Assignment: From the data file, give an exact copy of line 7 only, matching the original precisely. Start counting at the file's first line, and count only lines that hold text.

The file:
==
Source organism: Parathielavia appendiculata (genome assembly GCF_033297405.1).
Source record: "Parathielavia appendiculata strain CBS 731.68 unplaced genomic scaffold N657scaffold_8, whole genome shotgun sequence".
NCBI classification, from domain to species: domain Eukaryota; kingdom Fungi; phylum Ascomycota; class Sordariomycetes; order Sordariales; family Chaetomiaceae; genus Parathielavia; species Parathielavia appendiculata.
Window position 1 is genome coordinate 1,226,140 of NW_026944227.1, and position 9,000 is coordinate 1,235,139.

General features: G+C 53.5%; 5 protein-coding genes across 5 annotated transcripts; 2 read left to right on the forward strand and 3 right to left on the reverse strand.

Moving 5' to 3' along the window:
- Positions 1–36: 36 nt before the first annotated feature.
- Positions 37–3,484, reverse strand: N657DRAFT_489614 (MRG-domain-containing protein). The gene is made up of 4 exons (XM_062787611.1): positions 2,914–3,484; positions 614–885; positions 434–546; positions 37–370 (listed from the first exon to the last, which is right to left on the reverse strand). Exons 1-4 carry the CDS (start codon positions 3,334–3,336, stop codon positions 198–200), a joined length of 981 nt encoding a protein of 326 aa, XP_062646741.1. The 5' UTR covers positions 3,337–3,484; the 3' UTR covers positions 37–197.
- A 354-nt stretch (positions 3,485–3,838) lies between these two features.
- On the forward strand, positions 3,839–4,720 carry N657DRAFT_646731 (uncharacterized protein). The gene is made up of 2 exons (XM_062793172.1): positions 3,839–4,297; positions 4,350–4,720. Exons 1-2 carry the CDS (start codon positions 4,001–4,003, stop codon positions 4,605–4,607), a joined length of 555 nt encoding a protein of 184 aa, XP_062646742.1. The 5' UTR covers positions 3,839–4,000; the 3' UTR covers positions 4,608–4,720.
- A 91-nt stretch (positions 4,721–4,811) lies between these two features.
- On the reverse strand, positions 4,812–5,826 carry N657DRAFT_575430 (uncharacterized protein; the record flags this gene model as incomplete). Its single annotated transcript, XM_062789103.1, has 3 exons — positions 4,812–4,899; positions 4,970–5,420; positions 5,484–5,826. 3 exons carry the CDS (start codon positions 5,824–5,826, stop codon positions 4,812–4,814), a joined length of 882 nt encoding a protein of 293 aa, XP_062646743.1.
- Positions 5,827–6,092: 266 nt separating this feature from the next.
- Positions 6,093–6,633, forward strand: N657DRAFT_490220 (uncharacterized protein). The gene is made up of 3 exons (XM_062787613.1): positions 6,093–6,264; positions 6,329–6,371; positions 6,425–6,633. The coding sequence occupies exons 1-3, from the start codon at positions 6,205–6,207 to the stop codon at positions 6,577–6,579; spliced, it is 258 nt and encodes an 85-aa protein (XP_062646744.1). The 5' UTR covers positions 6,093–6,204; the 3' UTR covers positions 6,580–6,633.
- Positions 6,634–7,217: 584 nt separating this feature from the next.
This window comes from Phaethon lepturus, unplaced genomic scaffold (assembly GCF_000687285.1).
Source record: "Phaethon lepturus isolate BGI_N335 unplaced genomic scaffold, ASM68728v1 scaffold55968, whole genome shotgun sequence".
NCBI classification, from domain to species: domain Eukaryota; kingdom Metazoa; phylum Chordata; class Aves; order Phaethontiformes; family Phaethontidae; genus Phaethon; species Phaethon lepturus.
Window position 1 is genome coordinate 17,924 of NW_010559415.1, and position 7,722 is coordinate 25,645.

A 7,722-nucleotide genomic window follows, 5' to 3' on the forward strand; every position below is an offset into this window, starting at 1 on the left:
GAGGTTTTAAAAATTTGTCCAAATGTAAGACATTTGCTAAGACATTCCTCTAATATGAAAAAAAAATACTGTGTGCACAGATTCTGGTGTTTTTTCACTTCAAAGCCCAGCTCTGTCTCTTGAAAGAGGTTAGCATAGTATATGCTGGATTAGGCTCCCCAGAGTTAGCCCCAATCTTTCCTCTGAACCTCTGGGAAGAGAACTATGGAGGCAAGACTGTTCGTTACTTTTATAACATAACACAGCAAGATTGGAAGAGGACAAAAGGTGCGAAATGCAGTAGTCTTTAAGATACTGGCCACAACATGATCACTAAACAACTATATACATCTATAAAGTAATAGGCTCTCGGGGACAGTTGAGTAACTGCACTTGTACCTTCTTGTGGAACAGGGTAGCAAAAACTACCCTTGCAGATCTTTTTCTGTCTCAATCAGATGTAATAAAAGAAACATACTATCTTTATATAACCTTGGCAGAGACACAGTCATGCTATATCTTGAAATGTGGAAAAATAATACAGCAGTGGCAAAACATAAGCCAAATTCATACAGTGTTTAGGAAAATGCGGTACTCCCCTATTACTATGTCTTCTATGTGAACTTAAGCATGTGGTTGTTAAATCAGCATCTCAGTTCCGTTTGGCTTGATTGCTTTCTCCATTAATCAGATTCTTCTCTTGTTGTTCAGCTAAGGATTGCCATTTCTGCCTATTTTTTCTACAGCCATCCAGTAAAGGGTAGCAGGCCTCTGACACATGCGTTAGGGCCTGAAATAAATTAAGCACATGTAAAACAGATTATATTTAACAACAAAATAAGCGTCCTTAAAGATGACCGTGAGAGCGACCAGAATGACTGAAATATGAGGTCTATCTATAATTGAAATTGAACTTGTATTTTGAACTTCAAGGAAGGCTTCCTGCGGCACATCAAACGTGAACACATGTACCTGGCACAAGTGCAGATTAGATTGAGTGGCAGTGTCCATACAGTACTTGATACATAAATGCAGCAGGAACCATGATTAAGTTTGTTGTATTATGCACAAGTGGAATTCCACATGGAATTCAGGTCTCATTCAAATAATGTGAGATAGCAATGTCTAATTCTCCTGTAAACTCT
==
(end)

- Positions 1–36: 36 nt before the first annotated feature.